A large Jewish family gathers for a Passover Seder anxiously prepared by matriarch Peggy (Lesley Ann Warren) for prodigal son Ethan (Max Greenfield) in "When Do We Eat?," a kook-fest directed by Salvador Litvak from a script he co-wrote with his wife, Nina Davidovich. With bankruptcy, Ethan has found religion and insists on keeping kosher. So the secular Stuckmans — angry dad Ira (Michael Lerner) manufactures Christmas ornaments — find themselves reluctantly keeping kosher and spending the evening in a garden tent. Litvak and Davidovich further burden the Stuckmans with a sex therapist daughter (Shiri Appleby), a druggie son (Ben Feldman), an autistic son (Adam Lamberg), a resentful lesbian daughter (Meredith Scott Lynn) from Ira's first marriage, an annoying celebrity publicist cousin (Mili Avital), a gloomy Holocaust survivor grandfather (Jack Klugman) and a one-eyed Israeli tent-builder (Mark Ivanir) who may or may not be Peggy's lover. The mishigas kicks into high gear when Zeke, the druggie, doses his father's Mylanta with Ecstasy. Bickering, conciliation and biblical hallucinations ensue. A self-consciously zany dysfunctional family comedy, "When Do We Eat?" strains so hard to be outrageous that it sacrifices characters for caricatures. They might have had something if they'd let everybody relax, be themselves and enjoy dinner.
"When Do We Eat?" Rated R for drug use, language and some sexual content. Running time: 1 hour, 33 minutes. Exclusively at Music Hall, 9036 Wilshire Blvd., Beverly Hills (310) 247-6869; Media Center 8, 201 E. Magnolia Blvd., Burbank, (310) 289-4AMC; Town Center, 17200 Ventura Blvd.; Encino (818) 981-9811; Westside Pavilion, 10800 Pico Blvd. at Overland Avenue, (310) 281-8223; One Colorado, 42 Miller Alley (inside plaza, Fair Oaks at Union Avenue), Pasadena (626) 744-1224.'One Last Ride' doesn't pay offPatrick Cupo writes and stars in "One Last Ride," the tale of a man risking everything to his compulsive gambling on horse races, based on his own stage play. That the story comes from experiences in Cupo's own family while growing up in New Jersey seems the only possible rationalization for one of the film's main idiosyncrasies — although it is shot and set in and around Los Angeles, nearly all the characters have East Coast accents thicker than the extras on "The Sopranos." Similarly, Cupo's script never quite settles on a point of view, toggling wildly from the wise-guy mechanics of loan sharks and race forms to the personal concerns of an expectant wife and a steady job. "One Last Ride" is executive produced by Ang Lee, and it's not hard to feel the film wants to capitalize on the acclaim for "Brokeback Mountain." Director Tony Vitale, best know for "Kiss Me Guido," gamely tries to keep pace with Cupo's erratic storytelling and struggles to convey the inner life of Cupo's character. All he can come up with are lame race-day montages and an appallingly inappropriate series of electronica-based music cues. As a performer, Cupo does convey a sense of feral desperation, a wounded need, with unnerving authenticity. The gambler's compulsion to go again, to believe truly that the next bet will be the one, becomes an analogy for the struggling actor's need to believe that making it big is always just one good part away.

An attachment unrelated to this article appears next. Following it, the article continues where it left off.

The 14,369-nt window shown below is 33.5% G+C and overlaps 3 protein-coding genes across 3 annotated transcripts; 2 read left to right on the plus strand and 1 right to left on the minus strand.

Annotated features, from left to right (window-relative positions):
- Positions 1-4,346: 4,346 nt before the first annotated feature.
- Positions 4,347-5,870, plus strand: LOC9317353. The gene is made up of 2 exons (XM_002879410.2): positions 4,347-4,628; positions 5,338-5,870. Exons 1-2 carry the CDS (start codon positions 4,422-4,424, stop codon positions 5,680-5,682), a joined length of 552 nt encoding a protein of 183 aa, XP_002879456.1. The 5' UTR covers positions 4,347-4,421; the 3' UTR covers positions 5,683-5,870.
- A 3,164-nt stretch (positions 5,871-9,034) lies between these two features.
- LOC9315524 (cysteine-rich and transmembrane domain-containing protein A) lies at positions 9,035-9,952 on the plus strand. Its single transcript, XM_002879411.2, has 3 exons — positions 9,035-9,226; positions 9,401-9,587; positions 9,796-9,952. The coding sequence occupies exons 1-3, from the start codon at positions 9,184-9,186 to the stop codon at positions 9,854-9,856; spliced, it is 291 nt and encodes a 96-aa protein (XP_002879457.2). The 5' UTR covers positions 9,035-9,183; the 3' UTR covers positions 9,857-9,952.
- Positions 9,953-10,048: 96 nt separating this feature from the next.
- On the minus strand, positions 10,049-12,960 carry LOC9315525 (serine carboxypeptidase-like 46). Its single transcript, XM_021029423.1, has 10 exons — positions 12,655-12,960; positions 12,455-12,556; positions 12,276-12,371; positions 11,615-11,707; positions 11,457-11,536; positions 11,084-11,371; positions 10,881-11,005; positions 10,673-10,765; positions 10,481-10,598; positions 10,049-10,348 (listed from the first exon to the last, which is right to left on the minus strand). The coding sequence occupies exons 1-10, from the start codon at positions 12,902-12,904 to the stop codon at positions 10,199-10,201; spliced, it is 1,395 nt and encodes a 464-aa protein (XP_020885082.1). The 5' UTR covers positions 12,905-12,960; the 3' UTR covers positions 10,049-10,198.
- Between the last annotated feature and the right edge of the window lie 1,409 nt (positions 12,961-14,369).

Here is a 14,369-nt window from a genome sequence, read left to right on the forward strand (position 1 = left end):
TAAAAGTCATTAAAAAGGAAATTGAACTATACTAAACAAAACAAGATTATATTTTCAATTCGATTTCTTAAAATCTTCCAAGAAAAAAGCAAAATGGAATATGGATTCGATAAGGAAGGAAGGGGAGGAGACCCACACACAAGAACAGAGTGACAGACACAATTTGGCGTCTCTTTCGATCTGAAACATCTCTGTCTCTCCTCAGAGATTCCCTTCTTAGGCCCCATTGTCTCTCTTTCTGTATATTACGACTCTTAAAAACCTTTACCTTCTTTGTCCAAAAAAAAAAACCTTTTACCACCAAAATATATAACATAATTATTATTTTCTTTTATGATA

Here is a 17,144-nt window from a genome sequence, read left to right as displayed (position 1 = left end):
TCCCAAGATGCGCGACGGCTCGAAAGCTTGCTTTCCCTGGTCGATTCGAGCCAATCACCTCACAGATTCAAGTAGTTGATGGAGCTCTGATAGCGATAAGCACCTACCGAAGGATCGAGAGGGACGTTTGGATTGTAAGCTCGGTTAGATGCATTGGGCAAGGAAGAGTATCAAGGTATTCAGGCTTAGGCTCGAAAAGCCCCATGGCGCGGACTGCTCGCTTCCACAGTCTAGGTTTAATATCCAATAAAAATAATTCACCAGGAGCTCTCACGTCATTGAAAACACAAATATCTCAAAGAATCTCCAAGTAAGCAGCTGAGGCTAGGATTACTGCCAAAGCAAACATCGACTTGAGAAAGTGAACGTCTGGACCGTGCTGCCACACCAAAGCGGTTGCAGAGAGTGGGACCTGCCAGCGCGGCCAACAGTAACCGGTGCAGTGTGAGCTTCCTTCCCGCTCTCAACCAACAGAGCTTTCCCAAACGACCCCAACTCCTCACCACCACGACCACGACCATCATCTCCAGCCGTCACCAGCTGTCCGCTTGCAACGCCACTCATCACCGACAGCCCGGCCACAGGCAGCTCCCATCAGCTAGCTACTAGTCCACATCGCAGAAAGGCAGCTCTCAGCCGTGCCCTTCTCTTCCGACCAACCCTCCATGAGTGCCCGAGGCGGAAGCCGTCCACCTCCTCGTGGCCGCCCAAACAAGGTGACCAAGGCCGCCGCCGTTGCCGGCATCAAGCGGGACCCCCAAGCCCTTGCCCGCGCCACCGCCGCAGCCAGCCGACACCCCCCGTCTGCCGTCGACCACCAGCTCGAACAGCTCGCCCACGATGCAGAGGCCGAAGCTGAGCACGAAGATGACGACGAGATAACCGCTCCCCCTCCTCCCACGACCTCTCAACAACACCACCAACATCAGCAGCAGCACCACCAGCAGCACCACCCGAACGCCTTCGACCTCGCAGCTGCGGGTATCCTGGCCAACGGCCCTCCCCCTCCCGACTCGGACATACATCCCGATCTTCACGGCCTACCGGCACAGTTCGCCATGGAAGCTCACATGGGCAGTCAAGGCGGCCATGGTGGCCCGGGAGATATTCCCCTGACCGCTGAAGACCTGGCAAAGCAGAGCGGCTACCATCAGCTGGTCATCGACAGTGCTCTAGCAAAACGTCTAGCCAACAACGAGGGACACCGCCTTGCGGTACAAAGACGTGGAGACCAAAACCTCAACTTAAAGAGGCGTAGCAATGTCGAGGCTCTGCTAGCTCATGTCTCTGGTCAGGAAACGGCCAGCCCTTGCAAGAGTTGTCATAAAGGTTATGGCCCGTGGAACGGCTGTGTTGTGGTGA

— Mark Olsen
"One Last Ride," unrated. Running time: 1 hour, 28 minutes. Exclusively at Beverly Center Cinema, 8522 Beverly Blvd., (310) 652-5256.A tribute to Charles BuschJohn Catania and Charles Ignacio's "The Lady in Question Is Charles Busch," an affectionate tribute to the drag artist who has been a Manhattan institution for more than 20 years. From a struggling solo performer who acted all the parts in his plays, Busch first gained acclaim in 1984 with "Vampire Lesbians of Sodom," the initial production of his Theater-in-Limbo, staged at an East Village dive. Slim, red-wigged and glamorously gowned, Busch is a gifted comedian with crisp timing and a master of pathos underlying the outrageousness of heroines inspired by Bette Davis, Joan Crawford and Barbara Stanwyck.
In 2000 Busch scored a Broadway triumph with "The Tale of the Allergist's Wife," drawn from his experiences with an opera- and movie-loving father, two sisters, mother and an aunt who, after his mother died, whisked him from the suburbs to New York. Early on, Busch was informed he was "too odd, too gay" and realized he would have to write his own material.
The film, which has a generous selection of clips, begins with the "Allergist's" opening and proceeds through Busch's subsequent brush with death from a ripped aorta and eventually his recovery and comeback. Near the end of "The Lady in Question" Busch explains that "putting on the dress means nothing to me," his performances are his way of keeping his family and the spirit of those stars alive.
— Kevin Thomas
"The Lady in Question Is Charles Busch," Unrated. (1:24) Exclusively at the Sunset 5, 8000 Sunset Blvd., West Hollywood, (323) 848-3500.Copyright © 2014, The Baltimore Sun